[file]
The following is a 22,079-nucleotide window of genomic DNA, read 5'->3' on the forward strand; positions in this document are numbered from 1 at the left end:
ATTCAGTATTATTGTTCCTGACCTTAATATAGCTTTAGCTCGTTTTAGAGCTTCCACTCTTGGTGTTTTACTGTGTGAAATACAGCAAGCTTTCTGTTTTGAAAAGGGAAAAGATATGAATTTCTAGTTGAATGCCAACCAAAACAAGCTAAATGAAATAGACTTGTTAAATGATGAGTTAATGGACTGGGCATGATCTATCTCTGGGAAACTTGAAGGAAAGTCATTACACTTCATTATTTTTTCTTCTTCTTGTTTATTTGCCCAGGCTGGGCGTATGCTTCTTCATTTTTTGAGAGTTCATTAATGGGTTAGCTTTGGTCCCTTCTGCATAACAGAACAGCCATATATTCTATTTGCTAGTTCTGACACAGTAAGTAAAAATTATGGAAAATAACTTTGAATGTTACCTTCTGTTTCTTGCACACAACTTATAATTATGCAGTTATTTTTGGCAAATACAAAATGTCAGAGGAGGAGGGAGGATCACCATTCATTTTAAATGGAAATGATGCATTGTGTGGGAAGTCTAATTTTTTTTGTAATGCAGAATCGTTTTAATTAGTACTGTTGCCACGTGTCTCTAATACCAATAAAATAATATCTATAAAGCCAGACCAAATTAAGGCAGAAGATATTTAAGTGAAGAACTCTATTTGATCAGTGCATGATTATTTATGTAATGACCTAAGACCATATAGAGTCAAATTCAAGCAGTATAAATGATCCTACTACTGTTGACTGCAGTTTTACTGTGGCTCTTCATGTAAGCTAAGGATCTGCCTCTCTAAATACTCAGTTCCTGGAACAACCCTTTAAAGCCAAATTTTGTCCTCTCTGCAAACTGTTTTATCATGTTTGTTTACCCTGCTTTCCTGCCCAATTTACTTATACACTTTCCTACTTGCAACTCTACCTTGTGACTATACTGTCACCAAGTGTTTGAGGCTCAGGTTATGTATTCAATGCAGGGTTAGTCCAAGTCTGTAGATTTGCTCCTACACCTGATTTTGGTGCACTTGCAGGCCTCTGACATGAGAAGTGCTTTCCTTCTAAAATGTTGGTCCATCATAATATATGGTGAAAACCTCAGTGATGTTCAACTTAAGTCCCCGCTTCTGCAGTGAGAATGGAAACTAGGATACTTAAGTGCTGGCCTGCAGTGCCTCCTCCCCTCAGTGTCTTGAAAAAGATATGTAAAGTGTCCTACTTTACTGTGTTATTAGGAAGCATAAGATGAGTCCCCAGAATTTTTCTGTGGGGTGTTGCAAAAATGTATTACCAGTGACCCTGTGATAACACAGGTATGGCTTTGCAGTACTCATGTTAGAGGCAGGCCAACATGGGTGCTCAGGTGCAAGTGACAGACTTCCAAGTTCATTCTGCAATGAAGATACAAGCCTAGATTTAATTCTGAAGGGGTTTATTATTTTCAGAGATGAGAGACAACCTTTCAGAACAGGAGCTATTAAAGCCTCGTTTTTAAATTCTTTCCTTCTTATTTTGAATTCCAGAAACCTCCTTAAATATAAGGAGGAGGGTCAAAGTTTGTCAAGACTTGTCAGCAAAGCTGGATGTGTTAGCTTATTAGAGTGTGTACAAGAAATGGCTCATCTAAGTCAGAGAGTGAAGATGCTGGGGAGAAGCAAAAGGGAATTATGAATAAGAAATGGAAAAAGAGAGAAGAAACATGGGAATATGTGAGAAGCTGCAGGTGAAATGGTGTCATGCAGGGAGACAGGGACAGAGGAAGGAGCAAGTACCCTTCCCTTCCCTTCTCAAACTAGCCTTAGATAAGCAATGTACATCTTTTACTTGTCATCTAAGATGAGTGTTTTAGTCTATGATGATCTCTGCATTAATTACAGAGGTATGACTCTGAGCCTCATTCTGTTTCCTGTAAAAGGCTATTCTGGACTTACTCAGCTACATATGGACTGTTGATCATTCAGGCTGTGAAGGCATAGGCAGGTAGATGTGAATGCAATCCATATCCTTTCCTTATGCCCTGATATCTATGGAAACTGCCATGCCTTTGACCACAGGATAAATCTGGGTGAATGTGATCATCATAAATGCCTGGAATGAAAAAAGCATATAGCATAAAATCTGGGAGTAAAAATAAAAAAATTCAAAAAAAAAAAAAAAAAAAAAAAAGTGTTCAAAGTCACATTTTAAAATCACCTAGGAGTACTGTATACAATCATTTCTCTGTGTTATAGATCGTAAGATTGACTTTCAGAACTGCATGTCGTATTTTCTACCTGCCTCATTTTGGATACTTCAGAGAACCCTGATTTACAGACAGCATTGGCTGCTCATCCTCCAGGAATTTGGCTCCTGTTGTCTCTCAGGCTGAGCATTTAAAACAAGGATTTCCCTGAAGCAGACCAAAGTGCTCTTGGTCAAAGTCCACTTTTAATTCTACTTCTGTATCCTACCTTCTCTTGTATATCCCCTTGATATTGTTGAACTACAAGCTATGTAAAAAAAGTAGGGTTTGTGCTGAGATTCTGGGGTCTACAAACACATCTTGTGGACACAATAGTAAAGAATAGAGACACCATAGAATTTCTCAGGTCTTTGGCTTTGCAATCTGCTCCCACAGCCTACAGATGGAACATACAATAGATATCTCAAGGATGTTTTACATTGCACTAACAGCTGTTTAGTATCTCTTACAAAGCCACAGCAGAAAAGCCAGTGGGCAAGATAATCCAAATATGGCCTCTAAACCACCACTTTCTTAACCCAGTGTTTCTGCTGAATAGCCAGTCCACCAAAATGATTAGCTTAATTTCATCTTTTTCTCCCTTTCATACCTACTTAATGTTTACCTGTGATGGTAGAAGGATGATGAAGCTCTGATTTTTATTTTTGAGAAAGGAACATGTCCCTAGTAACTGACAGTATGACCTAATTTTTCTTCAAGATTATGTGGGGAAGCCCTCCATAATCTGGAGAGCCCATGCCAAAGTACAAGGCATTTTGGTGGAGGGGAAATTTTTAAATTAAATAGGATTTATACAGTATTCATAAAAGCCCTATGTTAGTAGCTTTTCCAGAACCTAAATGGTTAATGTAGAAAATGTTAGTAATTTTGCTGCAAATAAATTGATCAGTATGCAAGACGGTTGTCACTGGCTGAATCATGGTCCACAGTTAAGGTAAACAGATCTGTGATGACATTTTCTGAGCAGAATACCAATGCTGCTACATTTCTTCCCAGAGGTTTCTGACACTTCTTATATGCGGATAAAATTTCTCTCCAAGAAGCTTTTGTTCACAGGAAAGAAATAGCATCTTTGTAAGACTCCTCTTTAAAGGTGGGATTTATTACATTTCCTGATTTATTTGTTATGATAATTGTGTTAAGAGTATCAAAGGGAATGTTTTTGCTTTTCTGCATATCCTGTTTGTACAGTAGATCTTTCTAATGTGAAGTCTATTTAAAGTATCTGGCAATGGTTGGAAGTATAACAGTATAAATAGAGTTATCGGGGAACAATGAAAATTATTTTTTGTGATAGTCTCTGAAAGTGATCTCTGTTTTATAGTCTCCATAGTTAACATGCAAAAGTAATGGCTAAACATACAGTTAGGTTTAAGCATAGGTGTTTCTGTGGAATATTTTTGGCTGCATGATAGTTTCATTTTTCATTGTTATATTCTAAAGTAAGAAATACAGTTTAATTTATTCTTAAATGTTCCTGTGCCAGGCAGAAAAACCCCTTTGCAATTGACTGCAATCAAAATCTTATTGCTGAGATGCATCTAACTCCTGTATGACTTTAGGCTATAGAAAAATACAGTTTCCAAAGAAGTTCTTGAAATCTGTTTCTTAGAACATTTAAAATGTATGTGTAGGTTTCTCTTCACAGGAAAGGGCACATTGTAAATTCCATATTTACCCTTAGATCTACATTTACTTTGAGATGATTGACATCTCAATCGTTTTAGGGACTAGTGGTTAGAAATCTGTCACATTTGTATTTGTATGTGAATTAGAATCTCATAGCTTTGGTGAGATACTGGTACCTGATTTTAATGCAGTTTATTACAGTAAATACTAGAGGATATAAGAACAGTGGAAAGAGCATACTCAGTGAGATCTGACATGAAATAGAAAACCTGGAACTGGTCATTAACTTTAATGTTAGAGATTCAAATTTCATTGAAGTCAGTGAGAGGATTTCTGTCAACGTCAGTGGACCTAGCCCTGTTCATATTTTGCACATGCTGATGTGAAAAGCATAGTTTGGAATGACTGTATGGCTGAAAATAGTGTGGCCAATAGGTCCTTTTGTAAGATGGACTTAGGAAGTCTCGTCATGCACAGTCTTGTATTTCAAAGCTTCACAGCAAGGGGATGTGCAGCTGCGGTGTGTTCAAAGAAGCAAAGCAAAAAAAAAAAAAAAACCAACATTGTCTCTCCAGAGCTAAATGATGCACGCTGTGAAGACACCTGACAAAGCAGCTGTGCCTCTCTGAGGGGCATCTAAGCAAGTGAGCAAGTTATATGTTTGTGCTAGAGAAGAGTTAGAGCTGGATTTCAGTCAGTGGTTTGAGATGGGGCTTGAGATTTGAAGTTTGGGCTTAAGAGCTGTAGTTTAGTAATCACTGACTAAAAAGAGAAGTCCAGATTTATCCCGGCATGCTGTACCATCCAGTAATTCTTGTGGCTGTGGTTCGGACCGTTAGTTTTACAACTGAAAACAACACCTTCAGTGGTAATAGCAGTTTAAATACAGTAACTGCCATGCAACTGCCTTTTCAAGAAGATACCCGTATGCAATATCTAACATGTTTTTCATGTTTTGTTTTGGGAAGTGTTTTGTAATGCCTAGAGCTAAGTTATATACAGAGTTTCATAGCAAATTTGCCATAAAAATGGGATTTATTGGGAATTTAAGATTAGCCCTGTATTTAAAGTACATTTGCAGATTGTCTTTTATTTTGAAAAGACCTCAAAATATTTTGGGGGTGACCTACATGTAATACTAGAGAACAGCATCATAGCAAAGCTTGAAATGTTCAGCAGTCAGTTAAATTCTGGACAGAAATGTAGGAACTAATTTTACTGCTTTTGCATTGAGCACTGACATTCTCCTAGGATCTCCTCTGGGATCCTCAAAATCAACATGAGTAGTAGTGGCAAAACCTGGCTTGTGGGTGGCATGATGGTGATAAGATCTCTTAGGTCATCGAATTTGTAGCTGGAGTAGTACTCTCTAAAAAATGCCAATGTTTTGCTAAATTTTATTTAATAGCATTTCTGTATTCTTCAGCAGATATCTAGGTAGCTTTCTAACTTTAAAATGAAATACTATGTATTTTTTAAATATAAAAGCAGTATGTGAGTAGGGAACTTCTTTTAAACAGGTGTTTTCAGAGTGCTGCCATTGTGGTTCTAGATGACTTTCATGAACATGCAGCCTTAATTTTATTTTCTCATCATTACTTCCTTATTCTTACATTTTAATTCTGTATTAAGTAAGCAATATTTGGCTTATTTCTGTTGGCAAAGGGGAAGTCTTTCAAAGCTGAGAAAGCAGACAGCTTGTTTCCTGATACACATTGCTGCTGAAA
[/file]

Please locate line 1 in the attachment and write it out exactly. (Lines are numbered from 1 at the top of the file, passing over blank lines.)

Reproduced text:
The following is a 22,079-nucleotide window of genomic DNA, read 5'->3' on the forward strand; positions in this document are numbered from 1 at the left end: